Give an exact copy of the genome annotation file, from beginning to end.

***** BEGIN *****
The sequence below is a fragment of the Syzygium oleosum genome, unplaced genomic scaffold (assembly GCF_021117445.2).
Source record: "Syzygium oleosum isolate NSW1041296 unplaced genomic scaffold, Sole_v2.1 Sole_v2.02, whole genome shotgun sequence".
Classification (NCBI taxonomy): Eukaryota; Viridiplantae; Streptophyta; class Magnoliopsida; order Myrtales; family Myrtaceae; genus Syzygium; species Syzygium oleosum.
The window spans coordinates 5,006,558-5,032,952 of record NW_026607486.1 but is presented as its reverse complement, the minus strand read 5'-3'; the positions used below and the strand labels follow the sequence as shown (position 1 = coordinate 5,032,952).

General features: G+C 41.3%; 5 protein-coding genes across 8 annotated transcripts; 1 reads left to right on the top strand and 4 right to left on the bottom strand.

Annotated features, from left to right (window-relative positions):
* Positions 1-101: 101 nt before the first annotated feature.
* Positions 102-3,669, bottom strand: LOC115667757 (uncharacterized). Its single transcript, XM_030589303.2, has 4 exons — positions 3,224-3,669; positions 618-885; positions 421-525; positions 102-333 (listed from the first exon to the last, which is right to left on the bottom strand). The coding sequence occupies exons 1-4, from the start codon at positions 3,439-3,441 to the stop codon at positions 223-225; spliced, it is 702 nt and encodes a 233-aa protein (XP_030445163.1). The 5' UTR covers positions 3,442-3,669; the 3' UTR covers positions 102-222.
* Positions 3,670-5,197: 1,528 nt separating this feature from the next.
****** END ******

The sequence below is a fragment of the Syzygium oleosum genome, unplaced genomic scaffold (assembly GCF_021117445.2).
Source record: "Syzygium oleosum isolate NSW1041296 unplaced genomic scaffold, Sole_v2.1 Sole_v2.02, whole genome shotgun sequence".
Classification (NCBI taxonomy): Eukaryota; Viridiplantae; Streptophyta; class Magnoliopsida; order Myrtales; family Myrtaceae; genus Syzygium; species Syzygium oleosum.
The window spans coordinates 5,006,558-5,032,952 of record NW_026607486.1 but is presented as its reverse complement, the minus strand read 5'-3'; the positions used below and the strand labels follow the sequence as shown (position 1 = coordinate 5,032,952).

General features: G+C 41.3%; 5 protein-coding genes across 8 annotated transcripts; 1 reads left to right on the top strand and 4 right to left on the bottom strand.

Annotated features, from left to right (window-relative positions):
* Positions 1-101: 101 nt before the first annotated feature.
* Positions 102-3,669, bottom strand: LOC115667757 (uncharacterized). Its single transcript, XM_030589303.2, has 4 exons — positions 3,224-3,669; positions 618-885; positions 421-525; positions 102-333 (listed from the first exon to the last, which is right to left on the bottom strand). The coding sequence occupies exons 1-4, from the start codon at positions 3,439-3,441 to the stop codon at positions 223-225; spliced, it is 702 nt and encodes a 233-aa protein (XP_030445163.1). The 5' UTR covers positions 3,442-3,669; the 3' UTR covers positions 102-222.
* Positions 3,670-5,197: 1,528 nt separating this feature from the next.